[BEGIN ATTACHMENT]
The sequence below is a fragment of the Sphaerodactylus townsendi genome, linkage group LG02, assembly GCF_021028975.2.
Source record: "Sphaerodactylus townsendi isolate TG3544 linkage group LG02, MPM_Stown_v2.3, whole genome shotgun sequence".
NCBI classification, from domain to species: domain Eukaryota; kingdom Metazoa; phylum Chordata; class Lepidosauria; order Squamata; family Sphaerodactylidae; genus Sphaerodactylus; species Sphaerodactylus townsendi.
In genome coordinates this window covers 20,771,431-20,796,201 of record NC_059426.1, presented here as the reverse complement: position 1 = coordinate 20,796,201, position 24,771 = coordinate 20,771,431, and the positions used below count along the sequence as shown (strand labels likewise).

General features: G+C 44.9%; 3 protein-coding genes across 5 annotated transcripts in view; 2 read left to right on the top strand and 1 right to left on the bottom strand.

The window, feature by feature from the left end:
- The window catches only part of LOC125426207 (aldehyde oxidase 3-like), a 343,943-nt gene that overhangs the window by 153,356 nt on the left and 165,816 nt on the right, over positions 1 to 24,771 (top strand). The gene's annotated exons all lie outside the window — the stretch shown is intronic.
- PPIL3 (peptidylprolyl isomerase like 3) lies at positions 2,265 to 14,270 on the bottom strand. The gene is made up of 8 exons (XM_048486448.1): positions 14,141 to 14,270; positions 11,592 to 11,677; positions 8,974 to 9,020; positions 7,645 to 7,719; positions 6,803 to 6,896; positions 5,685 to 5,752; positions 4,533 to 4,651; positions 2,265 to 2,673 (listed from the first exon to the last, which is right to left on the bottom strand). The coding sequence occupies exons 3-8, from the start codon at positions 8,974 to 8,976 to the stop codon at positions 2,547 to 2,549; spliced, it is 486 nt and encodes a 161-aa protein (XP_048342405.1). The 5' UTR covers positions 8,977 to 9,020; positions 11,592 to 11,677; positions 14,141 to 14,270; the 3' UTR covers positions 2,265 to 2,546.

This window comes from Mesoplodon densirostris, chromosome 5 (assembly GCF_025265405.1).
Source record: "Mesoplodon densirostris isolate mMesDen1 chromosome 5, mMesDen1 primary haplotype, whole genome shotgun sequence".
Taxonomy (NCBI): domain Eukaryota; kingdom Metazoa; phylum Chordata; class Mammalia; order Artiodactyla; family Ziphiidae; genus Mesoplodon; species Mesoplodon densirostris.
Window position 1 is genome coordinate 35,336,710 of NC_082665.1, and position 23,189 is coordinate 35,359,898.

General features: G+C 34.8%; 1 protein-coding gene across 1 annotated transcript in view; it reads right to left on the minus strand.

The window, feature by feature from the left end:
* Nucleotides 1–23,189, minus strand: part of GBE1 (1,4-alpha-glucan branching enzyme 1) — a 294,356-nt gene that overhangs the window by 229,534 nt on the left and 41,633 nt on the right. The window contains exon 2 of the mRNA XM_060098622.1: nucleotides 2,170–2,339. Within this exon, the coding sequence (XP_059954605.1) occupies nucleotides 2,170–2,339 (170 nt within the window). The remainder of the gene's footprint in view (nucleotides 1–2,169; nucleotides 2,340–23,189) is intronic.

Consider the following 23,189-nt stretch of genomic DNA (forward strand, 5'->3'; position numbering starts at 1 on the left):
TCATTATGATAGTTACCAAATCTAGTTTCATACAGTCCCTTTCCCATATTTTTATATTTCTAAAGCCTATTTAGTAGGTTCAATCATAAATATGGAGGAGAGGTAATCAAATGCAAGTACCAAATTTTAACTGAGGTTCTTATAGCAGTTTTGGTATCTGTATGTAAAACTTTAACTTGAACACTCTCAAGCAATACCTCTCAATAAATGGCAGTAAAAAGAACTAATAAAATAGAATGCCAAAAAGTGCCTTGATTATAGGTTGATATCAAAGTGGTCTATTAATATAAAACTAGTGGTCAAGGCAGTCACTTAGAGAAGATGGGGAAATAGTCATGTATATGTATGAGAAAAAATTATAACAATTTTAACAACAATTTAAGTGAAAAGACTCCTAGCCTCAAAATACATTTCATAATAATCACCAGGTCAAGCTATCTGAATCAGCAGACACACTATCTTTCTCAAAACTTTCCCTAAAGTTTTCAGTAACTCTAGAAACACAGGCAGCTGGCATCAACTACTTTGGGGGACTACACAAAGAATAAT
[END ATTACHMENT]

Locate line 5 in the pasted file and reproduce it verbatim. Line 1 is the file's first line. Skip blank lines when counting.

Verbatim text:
General features: G+C 44.9%; 3 protein-coding genes across 5 annotated transcripts in view; 2 read left to right on the top strand and 1 right to left on the bottom strand.